Natchez city code to be redone by consultantPublished 12:10am Tuesday, February 19, 2013
NATCHEZ — The consultant hired by the City of Natchez to revamp the city code will be asking Natchezians of all walks of life this week for their input.
Former city planner Phil Walker of the Walker Collaborative, a consulting firm in Nashville, Tenn., will sit down with a steering committee made up of city officials, private businesspeople, tradesmen, historic preservationists and others to discuss plans to redevelop the city code.
The code includes provisions outlining guidelines for building codes, new construction, signage and the various zoned districts in the city, among other things.
The committee will also review drafts of the code as the process moves along, Walker said.
Mayor Butch Brown said having input from all different kinds of people will ensure the city code will fit the needs of the community.
“The ultimate goal is to have a broad enough cross section of input to make sure we have a very good code, one that is amended to fit the needs of our community versus a one-size-fits-all code,” he said.
The goals of the redeveloping code, Brown said, are to make the code more user-friendly for developers, builders, designers, property owners and others, as well as create a more streamlined project approval process and get rid of conflicting requirements in various parts of the code.
A presentation of the project for the public will be at 5:30 p.m. Wednesday at City Hall. The public, Walker said, is also encouraged to give feedback on the project at the meeting.
Walker said he and another consultant will spend some time this week familiarizing themselves with the community. With previous experience as Natchez’s city planner, Walker said he thinks he has a good grounding of the city.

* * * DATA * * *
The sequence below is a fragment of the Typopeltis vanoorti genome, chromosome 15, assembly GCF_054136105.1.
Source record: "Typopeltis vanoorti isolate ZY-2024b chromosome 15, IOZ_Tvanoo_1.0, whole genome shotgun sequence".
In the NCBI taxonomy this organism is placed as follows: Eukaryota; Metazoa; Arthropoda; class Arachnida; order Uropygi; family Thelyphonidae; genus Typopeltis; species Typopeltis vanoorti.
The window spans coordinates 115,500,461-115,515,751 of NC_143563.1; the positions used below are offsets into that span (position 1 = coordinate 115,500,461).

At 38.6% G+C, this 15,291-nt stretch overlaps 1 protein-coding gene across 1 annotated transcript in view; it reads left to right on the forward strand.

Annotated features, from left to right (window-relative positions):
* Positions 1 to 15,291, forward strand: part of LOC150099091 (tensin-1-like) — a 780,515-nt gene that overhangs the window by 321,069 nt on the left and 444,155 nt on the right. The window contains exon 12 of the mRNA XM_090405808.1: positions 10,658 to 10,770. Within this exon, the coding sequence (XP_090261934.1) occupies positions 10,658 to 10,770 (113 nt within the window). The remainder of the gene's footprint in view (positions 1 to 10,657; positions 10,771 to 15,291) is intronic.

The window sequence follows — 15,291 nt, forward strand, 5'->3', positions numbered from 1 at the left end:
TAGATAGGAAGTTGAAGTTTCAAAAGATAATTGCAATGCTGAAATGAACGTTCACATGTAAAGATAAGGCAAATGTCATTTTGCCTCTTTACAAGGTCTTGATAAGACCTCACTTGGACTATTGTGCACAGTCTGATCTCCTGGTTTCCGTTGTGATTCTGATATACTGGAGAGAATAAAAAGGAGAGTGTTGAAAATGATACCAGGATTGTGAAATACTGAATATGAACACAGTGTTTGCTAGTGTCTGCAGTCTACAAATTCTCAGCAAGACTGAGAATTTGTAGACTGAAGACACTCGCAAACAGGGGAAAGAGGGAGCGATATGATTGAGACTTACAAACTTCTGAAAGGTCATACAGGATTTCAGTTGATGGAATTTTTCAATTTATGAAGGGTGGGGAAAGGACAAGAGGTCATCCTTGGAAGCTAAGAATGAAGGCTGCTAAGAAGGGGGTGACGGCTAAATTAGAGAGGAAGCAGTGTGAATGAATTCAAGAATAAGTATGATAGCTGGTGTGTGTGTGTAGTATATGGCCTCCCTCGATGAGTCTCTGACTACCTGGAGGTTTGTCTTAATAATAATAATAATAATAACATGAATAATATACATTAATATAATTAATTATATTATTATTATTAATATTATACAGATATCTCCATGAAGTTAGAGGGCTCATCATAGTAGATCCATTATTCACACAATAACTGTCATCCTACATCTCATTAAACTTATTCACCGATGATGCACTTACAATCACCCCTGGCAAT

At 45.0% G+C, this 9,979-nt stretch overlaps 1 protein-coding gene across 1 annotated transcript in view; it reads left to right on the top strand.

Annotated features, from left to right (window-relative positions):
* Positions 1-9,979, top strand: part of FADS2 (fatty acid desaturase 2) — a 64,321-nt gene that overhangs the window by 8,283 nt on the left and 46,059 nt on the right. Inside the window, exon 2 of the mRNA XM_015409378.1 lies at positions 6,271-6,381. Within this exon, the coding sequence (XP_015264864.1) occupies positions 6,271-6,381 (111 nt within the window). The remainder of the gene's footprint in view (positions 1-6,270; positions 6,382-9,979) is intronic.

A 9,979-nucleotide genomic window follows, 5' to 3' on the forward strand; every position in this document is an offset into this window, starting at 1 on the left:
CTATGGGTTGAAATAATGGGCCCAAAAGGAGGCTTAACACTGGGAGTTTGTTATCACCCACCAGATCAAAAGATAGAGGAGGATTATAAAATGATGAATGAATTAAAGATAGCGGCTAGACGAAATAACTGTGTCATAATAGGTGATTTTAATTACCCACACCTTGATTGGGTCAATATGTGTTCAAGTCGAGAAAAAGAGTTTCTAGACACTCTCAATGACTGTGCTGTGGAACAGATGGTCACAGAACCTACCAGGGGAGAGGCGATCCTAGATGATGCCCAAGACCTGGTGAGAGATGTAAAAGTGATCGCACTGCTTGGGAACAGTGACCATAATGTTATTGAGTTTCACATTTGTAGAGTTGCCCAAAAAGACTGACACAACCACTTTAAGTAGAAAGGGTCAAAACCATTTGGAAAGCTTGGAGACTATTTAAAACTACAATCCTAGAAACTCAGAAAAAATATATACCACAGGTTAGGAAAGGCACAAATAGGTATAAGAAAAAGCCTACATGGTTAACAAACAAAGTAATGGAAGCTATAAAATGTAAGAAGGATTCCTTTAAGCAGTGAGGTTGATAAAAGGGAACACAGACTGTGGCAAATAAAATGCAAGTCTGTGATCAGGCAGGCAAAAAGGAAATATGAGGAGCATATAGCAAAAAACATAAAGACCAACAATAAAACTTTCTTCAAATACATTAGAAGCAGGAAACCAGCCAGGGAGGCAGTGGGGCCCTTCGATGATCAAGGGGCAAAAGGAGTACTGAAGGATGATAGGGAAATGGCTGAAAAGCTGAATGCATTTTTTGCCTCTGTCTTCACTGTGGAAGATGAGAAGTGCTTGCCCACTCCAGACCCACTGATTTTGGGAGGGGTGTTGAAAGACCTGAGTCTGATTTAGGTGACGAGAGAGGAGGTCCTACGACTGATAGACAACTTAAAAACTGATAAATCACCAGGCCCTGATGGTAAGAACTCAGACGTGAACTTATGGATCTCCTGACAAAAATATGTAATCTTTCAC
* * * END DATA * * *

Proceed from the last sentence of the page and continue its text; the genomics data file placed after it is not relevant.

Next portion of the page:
“I think that will give me a leg up,” he said.
A city code rewrite is fairly common, Walker said, but he said Natchez’s code will not be completely rewritten.
“What we’re going to do isn’t going to be a completely new code; we’re going to work with the existing code,” he said.
An initial problem Walker said he sees with the code is repetitive language in various parts of the code that could be condensed into one section. The code’s 45-page glossary would also be better in the back of the book, Walker said, instead of the front as it is currently.
The goal of Walker’s trip this week, he said, is to listen to the perspectives of the different stakeholders in code redevelopment and ensure everyone understands the importance of having a good city code.
“I want to let them know why these codes matter and what they mean to quality of life, the local economy and other areas,” Walker said. “And we want to hear what people think, developers, designers, preservationists, people who might have to use the code.”
Walker said after the meetings this week he will write a report that looks at the major sections of the code and what areas could be improved. That report will be presented to the steering committee, he said.
Walker will make three trips to Natchez over the six-month period for the project.
During his next trip, Walker will present his findings, and the committee will work on a new table of contents for the code.
“I’m excited to get started, and I look forward to being back in Natchez,” he said.